First published in Tulay Monthly, Chinese-Filipino Digest 1, no. 1 (June 1988): 6, 12.
In the same manner as one “learns warfare through warfare,” you learn language by speaking it,” said our interpreter-guide, Comrade Zhang. “Now that you are in China,” he said, “you will learn Chinese.”
Waving given such advice after we requested for a formal language lesson, he remained scarce, or so I imagined. And just like any g-p-c-r-isms, his idea sounded loud but hollow.
My wife and I arrived in China during the time of the so-called “great proletarian cultural revolution, “g-p-c-r” for short.
Now, learning Chinese surrounded by 800 million Chinese was easily said than done, especially when one had to live in, well, an enclave exclusively for foreigners. And if his contact with the common people was limited to that of the cooks, the driver, and other service personnel in our house.
Besides, the six units of Chinese I learned in college here in the Philippines were only enough to ask them their names.
“Ni jiao shen me ming zi?”
You see, six units, six words, excluding the quotation and question marks in the sentence, the other things I learned in those six units might as well be Golagat or any foreign language to our friendly young companions at home.
The next time he pointed at himself to refer to himself, I thought he was bitten by a bee. He was pointing at his nose!
So how did I learn my Chinese?
Well, it was during one propitious day in winter, when the sun shone in all its glory. Coming from our tropical islands, Peking winter seemed to me too long, too cold, too dark, and too grey at that time.
Having stayed there for many years, I would say that, that impression was not quite accurate. Peking winter is actually not the above, but only long, cold, dark, and grey. The great writer Lo Hsun would refer to a “bitter Beijing winter.”
Now if the sun shone, the day must really be a propitious one. Bask in the sunlight, one would. And I did. I drew the curtain in the sala. I removed my long, grey winter tunic. I stayed lying in the midday sunlight for half an hour or so. And it was warm. And it was a mistake. And I caught pneumonia.
So, what was so propitious about that?
Well, it started my lessons in the Chinese language. I swear the lesson was effective. Many foreigners have gone to China, stayed there for years, and left without learning the language. I must confess that after the g-p-c-r, the schools would reopen, I would take formal language lessons, and earn a certificate for my efforts.
But I would go back to that winter day whenever l am asked how I learned Chinese.
As I have said earlier, Xiao Zhang was such a nice guy. He would merrily come, knocking as our room every morning bringing with him a thermos flask and a fresh pack of cigarettes. I did not smoke at the time but got my daily ration of cigarettes just the same.
“Chou yan,” he would tell me, pointing at the cigarettes. “Bu chou yan,” I would answer. No smoke, I do not smoke. With my pneumonia, I had to go to the hospital. The doctor told me, “Zhu yuan.” I said, “bu, no!” But the doctor insisted. Gosh. I told myself. He was the first doctor I met who insisted that his sick patient smoke. For hospitality’s sake? I did not realize that what he wanked to say was that I had to be hospitalized. Now I had to remember that. Zhu yuan.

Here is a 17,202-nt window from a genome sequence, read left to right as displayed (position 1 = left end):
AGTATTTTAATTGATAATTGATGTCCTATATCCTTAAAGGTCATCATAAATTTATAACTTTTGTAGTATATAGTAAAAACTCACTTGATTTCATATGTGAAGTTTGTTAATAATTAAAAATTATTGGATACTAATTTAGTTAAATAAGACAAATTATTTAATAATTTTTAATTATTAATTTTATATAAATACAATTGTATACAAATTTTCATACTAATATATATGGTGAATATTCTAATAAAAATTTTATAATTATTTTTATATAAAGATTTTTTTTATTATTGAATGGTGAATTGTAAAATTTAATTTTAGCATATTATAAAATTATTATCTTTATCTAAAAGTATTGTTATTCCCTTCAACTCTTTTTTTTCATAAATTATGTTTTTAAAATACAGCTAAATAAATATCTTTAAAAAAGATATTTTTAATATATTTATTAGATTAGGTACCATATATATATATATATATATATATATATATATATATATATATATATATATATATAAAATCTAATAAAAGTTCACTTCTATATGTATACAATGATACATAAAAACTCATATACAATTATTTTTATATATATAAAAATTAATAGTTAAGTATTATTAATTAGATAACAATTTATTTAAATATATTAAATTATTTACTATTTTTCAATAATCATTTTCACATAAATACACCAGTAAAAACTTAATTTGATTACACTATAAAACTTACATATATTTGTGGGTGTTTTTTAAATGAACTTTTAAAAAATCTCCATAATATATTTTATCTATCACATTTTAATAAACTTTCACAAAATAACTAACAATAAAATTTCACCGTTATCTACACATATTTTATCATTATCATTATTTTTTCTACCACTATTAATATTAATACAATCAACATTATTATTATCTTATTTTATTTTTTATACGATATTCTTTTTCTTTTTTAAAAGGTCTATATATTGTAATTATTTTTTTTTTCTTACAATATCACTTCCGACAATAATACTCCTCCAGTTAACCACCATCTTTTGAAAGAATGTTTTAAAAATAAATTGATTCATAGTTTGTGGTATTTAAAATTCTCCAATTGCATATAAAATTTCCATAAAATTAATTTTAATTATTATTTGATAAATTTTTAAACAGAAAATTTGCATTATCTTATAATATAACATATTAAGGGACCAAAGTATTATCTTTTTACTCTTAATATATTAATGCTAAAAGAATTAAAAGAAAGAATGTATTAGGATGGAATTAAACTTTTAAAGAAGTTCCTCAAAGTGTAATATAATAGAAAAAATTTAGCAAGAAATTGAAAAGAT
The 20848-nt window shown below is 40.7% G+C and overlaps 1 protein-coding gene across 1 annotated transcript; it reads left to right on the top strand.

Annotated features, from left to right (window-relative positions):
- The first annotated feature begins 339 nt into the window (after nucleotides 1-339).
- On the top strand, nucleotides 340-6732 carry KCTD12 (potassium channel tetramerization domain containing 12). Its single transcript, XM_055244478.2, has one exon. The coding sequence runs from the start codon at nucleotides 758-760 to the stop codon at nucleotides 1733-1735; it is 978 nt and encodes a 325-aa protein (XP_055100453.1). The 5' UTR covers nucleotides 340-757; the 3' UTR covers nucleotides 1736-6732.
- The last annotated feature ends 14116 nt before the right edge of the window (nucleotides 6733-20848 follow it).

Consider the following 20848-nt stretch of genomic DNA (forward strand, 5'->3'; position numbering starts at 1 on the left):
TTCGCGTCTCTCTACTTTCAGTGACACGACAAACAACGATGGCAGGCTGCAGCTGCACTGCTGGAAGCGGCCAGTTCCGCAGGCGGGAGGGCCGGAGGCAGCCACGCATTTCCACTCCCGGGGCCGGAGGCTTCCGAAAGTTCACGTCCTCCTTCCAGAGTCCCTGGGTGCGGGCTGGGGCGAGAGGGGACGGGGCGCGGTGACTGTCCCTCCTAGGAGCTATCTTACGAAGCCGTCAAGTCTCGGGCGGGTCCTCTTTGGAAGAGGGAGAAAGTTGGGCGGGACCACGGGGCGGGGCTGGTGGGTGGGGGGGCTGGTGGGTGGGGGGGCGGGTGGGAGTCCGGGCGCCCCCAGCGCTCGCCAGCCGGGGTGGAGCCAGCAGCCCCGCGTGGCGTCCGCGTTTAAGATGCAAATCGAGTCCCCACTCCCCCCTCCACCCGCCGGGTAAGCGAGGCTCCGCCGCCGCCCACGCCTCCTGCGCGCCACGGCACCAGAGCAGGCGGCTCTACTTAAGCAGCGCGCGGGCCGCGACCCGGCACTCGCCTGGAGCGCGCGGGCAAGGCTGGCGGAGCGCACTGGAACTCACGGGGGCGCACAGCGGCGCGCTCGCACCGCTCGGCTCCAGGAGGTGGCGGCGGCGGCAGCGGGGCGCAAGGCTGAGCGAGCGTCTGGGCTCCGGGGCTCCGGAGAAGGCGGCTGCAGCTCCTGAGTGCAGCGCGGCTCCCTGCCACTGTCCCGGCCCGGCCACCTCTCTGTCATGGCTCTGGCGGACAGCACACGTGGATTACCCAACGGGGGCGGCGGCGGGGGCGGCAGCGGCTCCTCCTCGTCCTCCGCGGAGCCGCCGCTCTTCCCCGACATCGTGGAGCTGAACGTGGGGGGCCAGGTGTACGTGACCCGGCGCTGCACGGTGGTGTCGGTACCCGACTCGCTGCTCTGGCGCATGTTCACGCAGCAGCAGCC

Alone in my hospital room, the nurse entered as I was having my meal. She asked me if I needed something. Peking food, not to say Peking hospital food, was not exactly our idea of Chinese food. It was not really unpalatable, but the uninitiated would miss the cuisine of the Cantonese, or the Sichuanese, and our native patis.
And so, to improve the taste of the vegetable and meat personally laid in front of me by the cook earlier, I asked the nurse for chilli. I said I wanted la jiao, which I pronounced something like la chiao. The nurse was surprised and left.
She came back after a long while. She said I just had a very high fever, and surely I needed rest? In fact, the doctor had so decreed. Why am I now asking for lan qiu, which was pronounced something like lan chiou. Surely she says the patient was still too weak to play basketball?
Aiya, my friends, I was beginning to really learn my Mandarin!
I have been staying in the hospital for quite a time and was already beginning to communicate more intelligently with the hospital staff when the doctor came to tell me something.
“Ni xian zai haole ma (Are you feeling well now)?” he asked. I said yes. He said I must “Chu yuan.” “Bu!” I said I needed no further hospitalization. “Wo hao le (I am already well),” I said. “Chu yuan,” he politely insisted. Luckily, I now had a small Chinese-English Dictionary with me which my wife brought one day. “Chu yuan,” was not “Zhua yuan,” and it simply meant that I have to be discharged from the hospital.
I was young then, in my early 20s, and was able to take all the vicissitudes of learning a language so different from our native Malayo-Polynesian or our adopted Indo-European. But I had to realize that learning a language did not only involve learning its pronunciation, syntax, and vocabulary. It involved learning a whole culture. I had to understand that if the Filipino took pride in his youth, survives in youth, the Chinese survives in savoring wisdom in the old. But, that now, is another story.
Dr. Mario Miclat (1949-2021) stayed in China for 15 years. He was former dean and professor of the UP Asian Center and founding member of the Philippine Association for Chinese Studies.